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Daily Press Briefing
Tom Casey, Deputy Spokesman
Washington, DC
January 25, 2008

INDEX:

AFGHANISTAN

U.S. Concern for Death Sentence on Journalist / U.S. Raising Issue with Afghans
Secretary’s Meeting with President Karzai in Davos

DEPARTMENT

Rewards for Justice Program / Reward Given / Senator Coleman Letter
Nominations for Rewards for Justice Program
Rules for Rewards being Granted / Possibility of Eligibility of Others
Under Secretary Burns’ Travel to Middle East

ZIMBABWE

Announcement of Election Date / Need for Participation of All Political Parties

IRAQ

Negotiations for a Legal Framework for U.S. Troops Once the UN Mandate Expires
Declaration of Principles / U.S. Relationship with Iraq in the Future

KOSOVO

Visit of Albanian President to Kosovo
Future Status of Kosovo / Ahtisaari Plan

RUSSIA

Arrest of Semyon Mogilevich / Department of Justice

LEBANON

Attack in Lebanon / U.S. Condemnation, Condolences
Need to see Syria Fully Disengage from Lebanon / Hariri Assassination
Brammertz Report / Special Tribunal
Existing Sanctions on Syria

ISRAEL/PALESTINIANS

Syrian Participation in Annapolis / Positive Action
Syrian Support for Rejectionist Groups / Hezbollah
Embassy Continues to be in Contact with Egypt about Control of Border Area

PAKISTAN

Reported Missile Test / Need for all Countries to Keep International Obligations

VENEZUELA/IRAN

Venezuelan Diplomatic Ties with Iran


TRANSCRIPT:

View Video

12:43 p.m. EST

MR. CASEY: Good afternoon, everybody. Welcome to Friday. One - if I may, just before we go to the briefing -- I just need one personal note for all of you now. As you know, my dear friend and colleague and boss, Sean McCormack, will be back here on Monday. And between then and next weekend, he's probably going to mention the New England Patriots a few times. (Laughter).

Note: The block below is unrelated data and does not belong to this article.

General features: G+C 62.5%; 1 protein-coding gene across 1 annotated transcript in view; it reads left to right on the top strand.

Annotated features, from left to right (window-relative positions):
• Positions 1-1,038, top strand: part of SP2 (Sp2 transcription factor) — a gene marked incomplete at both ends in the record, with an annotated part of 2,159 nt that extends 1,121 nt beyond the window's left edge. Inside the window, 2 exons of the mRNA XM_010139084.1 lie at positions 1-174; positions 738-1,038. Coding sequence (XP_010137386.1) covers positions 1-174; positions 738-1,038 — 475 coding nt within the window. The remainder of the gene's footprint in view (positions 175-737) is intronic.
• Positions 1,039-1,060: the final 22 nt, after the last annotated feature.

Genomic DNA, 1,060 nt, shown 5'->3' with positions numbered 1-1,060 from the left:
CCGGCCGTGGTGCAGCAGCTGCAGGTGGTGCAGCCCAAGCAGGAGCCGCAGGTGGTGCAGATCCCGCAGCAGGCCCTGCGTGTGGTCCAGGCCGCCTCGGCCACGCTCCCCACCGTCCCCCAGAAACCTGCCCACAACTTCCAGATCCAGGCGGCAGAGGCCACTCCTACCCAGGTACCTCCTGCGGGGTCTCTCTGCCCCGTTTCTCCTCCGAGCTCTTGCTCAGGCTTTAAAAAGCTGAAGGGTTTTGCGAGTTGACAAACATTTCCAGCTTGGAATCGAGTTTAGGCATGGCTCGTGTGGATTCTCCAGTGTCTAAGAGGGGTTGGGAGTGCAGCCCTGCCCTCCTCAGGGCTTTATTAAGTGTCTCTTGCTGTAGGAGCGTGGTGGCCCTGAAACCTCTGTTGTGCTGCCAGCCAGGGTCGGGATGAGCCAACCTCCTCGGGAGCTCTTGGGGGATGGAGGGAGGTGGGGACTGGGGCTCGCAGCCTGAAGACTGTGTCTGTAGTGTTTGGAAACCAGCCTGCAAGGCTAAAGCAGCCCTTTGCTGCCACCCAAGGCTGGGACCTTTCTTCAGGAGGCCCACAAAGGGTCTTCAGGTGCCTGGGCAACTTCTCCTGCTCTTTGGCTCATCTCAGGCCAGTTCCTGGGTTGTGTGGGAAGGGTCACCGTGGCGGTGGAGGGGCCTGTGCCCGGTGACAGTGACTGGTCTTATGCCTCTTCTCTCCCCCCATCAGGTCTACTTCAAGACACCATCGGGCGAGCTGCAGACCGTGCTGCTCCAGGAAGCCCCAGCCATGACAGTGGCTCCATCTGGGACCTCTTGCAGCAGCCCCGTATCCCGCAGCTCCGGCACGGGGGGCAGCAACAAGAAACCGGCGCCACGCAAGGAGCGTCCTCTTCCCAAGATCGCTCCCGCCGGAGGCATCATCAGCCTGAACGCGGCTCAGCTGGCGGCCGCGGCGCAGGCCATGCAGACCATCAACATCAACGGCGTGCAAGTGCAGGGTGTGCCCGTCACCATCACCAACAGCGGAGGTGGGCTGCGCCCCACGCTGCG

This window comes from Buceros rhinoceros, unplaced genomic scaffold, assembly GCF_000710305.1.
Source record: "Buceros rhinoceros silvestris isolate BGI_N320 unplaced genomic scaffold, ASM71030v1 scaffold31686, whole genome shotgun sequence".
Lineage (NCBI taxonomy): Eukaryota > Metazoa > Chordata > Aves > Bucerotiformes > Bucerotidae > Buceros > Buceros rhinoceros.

And you know, as much as Boston is something of an adopted home for me because I went to school up there, I just have to - before what will probably be my last opportunity to brief you guys before the Super Bowl -- put in a plug for the New York Giants, ask you all to root for them and you know ask you to, while not saying anything to him, just, you know, let Sean have his way, let him pretend - talk about this perfect season stuff and all the kinds of things that the Patriots are going to do next Sunday. But you and I know reality here, okay? So go Giants.

QUESTION: (Inaudible.)

MR. CASEY: No, I said this was a personal aside. I did say that up front, Matt.

QUESTION: Are you predicting the final score?

MR. CASEY: I would never - like UN resolutions should never be predicted, the final scores of games should never be predicted. I wait in great and fervent hope with all the other Big Blue faithful out there and we'll see what happens.

Anyway, let's try and do some real business here. So I don't have anything to open with; let's go to your questions.

QUESTION: (Inaudible) thank you very much.

MR. CASEY: Exactly, Mr. Lambros.

QUESTION: I think Elise actually will want to go first because I - Elise?

MR. CASEY: Elise, you weren't serious?

QUESTION: (Laughter.) No, (inaudible).

MR. CASEY: I don't think she was serious - (inaudible). Okay.

QUESTION: First of all, there's a death sentence that's been given to a reporter in Afghanistan for something that they wrote and it's obviously caused a lot of international outrage from human rights groups, press freedom groups. The UN is asking Hamid Karzai to intervene. I'm wondering if you have talked to the Afghans, if you have a position on this?

MR. CASEY: Well, first of all, we are concerned about this sentence that was handed down to a reporter for basically practicing his profession and we wouldn't want to see any actions taken that would limit his or anyone else's freedom of the press or freedom of expression. This is an issue that we are raising with the Afghan Government. I know our Ambassador, Bill Wood, intends to discuss this with officials there and it is something we are going to be watching closely.